First Person - When I arrive at the top of Waitangi Treaty grounds on Monday, the fields and paepae are absent of people except for a few ground staff.
An army truck with writing scrawled on its side is parked directly under the 34-metre Waitangi flagstaff. It's cordoned off, but I jump the rope and take photos before it becomes crowded by people. I snap away - front on, both sides, the inside of the truck, an attempt at a low-angle shot with the flags swaying above it.
My head is in work mode - I'll send the photos of the truck to our online team straight away. It's cool - but I don't quite understand the significance.
The official ceremony for Te Rau Aroha Museum opening on Wednesday morning is beautiful. Hundreds gather to hear the speeches, waiata and haka.
Two things happen for me.
Willie Apiata arrives. He makes his way to the front, and stops to acknowledge the two soldiers, standing staunch with their flag poles. Everything around us stops. Ever so delicately, he touches his badges with his right hand, his eyes lift and glisten. I snap away.
Then, Tayi Tibble shares a poem. It's written from the view of a wife or partner of someone going to war.
It begins like this, "She kisses him goodbye, with her eyes still wet and alight from their last swim in the Awatere river..." and ends, "but when the sun lit the day, and the train started pulling away, with every salute march, and funeral wave farewell, she felt the entire world changing and the lump in her throat swelled like the seas that threaten to take him from her and she had to swallow hard, but she promised that everyday she would be the first to check the mail and that was the only vow she took."
Kua tau tōku wairua. My spirit is still.
Dame Patsy Reidy, Willie Apiata, Prime Minister Jacinda Ardern and Robert Bom Gillies cut the ribbon to conclude the ceremony and we are welcomed to enter Te Rau Aroha.
The first thing I see is a tribute to the well-known kaumātua and Waitangi stalwart Pita Paraone. I keep walking.
There are faces and numbers plastered everywhere on the walls throughout the museum. I am no longer taking photos. My camera is away, I'm soaking it all in.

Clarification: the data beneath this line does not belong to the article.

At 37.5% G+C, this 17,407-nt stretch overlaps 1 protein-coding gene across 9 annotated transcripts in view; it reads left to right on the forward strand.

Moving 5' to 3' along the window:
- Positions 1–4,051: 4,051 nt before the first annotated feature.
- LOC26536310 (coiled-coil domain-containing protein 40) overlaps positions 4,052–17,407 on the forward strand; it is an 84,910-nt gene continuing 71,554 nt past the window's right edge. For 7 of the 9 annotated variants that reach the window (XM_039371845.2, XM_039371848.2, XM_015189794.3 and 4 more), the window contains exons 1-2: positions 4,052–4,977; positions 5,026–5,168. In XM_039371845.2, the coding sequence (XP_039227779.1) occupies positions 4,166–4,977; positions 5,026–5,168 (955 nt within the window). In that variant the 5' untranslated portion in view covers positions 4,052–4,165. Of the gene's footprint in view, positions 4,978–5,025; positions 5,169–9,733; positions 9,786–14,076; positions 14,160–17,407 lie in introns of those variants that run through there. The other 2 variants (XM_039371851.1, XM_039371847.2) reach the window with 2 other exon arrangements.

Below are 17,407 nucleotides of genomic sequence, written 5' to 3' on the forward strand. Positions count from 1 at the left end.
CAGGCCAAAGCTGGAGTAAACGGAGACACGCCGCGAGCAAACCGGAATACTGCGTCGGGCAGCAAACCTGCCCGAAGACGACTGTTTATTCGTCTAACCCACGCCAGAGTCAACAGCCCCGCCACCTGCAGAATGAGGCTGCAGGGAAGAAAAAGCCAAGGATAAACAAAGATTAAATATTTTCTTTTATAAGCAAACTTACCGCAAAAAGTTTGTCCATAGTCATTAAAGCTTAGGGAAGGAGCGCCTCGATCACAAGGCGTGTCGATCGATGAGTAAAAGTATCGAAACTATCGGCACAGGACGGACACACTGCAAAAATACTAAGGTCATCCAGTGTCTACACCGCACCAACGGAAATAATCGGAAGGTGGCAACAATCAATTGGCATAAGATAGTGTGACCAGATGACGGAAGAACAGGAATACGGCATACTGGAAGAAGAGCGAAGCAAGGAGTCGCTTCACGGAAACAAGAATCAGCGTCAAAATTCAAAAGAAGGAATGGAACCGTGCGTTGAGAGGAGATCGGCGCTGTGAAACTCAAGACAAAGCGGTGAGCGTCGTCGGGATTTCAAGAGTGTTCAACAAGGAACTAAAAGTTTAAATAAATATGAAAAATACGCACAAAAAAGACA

On a back wall, I see the truck, the same one outside on the field.
I start reading, and tears stream down my face.
"From late 1941, wherever the Battalion went, there went its mobile canteen Te Rau Aroha, with YMCA worker 'Charlie YM' Bennet dispensing comfort and cheer for the troops.
"Children at Māori schools throughout the country raised money to buy the van as a 'token of love' for their menfolk far from home.
"Te Rau Aroha with its ready store of comforts was always there for the troops. Along with the troops, it traversed deserts and mountains, rivers and roads. It got stuck in the mud and sand, was attacked and shot. It once went into attack.
"Charlie YM delivered goodies to the men dug in at the front. He'd have tea and biscuits ready when they came back to camp. Charlie YM and his van were beloved and fiercely protected.
"Goods ranged from razor blades to chocolate bars, canned fruit to canned oysters. The canteen was a gathering place, especially for news broadcasts on Charlie YM's radio.
"At the war's end, Te Rau Aroha came home with the battalion. It's now on display at the Army Museum in Waiouru."
As I continue to read, the tears continue down my face.
I see the opening of Te Rau Aroha museum as a taonga for te ao Māori and I know that as they step through the doors they will feel what I felt - you can't escape it when your tūpuna on the walls are looking you in the eye.
Te Rau Aroha was more than just a supply truck to the soldiers of the Māori Battalion.
I'd like to believe it was a place of whakawhanaungatanga and kotahitanga, helping them feel connected to each other, and a reminder of home.
Wherever we are and whatever we're doing - let's not forget how significant a place of gathering and a cuppa tea and snacks can be for one another.